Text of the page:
As one group of students prepare to leave college and another batch of high-school seniors prepare to take their place, the importance of technical knowledge takes center stage. Whether you’re talking about undergraduate or post-grad admission offices or potential employers, GPAs and test scores that demonstrate students’ abilities to get the one “right” answer are seen as the primary determinant of future potential.
David Kelley — the IDEO chairman, not the legendary creator of great TV dramas — recently energized the Stanford d.school during the opening of the design school’s new building by arguing that while technical knowledge has its place, it is far more important to teach our future leaders how to work on solving challenging problems where nobody knows the answer. As Bob Sutton, a Stanford d.school professor who attended the speech explains it, the Stanford d.school teaches creative confidence — “the ability to keep pushing forward, observing the world and the people in it, identifying unmet needs, brainstorming solutions, and trying to develop prototypes that work and failing forward through the disconcerting process.” He went on to say that the d.school process — which I discussed in a January post on its publication of the Bootcamp Bootleg — encourages people to “have the energy and will to keep pushing forward, to be undaunted when ideas don’t work, to keep trying new ideas, and even when the deadline for the project comes and they do not have a decent solution, to believe that if they just had another few days, they would have come up with a great solution.”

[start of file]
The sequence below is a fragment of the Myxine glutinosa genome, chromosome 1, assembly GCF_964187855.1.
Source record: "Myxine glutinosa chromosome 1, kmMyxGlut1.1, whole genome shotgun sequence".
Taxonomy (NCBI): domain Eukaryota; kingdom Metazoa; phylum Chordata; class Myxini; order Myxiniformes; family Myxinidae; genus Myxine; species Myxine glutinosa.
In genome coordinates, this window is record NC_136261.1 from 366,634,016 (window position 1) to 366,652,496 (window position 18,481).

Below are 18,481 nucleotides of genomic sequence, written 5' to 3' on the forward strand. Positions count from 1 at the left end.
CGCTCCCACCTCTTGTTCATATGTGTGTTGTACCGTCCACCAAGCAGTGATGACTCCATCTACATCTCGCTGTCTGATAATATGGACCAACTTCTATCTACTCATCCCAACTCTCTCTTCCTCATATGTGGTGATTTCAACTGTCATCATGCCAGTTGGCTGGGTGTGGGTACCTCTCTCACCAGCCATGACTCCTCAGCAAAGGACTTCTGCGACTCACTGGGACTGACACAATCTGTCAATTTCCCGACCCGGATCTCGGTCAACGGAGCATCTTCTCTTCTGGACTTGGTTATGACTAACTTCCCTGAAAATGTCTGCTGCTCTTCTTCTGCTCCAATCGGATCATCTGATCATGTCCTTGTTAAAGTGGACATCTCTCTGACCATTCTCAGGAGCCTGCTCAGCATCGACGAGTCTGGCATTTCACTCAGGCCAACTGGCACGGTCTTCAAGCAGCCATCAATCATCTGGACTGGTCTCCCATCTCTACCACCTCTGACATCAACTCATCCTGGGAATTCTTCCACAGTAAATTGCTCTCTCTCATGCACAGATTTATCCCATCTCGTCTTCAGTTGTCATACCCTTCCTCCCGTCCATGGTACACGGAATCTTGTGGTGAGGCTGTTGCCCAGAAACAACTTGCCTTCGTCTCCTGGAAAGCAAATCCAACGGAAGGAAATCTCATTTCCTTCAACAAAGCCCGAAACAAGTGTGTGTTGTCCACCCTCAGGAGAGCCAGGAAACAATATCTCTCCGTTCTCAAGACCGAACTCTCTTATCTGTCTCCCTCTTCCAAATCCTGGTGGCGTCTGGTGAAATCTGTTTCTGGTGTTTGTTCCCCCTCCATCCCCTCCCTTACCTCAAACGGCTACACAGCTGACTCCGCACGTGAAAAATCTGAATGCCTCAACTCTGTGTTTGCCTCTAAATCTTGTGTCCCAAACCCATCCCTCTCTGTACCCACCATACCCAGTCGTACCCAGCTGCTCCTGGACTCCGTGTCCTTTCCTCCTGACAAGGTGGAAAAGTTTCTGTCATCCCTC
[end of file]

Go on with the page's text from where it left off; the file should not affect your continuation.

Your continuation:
Kelley has added a great personal-branding phrase to our lexicon. Even without the benefit of a Stanford d.school education, I think there are a lot of people with have struggled to describe a similar skill set on a resume or interview without the benefit of the “creative confidence” phrase. It’s a skill that many displaced corporate executives are using as they look at consulting or 1099 contract work, whether they use the phrase in the sales process or not.
But Kelley’s Not Alone In This
Yale’s Dean of Undergraduate Admissions Jeff Brenzel imagined what he’d say if asked to speak to this year’s class of graduating seniors in a posting on the Huffington Post. He also speaks of looking beyond the GPA and the job that awaits and judging oneself on a different set of criteria that mirrors this concept of creative confidence:
“What matters, and this is the heart of what I want to say today, is not how I might assess what you have done, or how your professors graded you, or what your friends and family might say, or even how a professional school or employer is going to view you, but rather how you would now evaluate yourself.
I wonder if you have thought to do this as yet, to measure yourself by standards that you would have to justify and explain, not to us, but only to the man or woman in the mirror. Not only are you the only one in a position to make a full and candid assessment, but you are the one to whom the assessment ultimately matters.”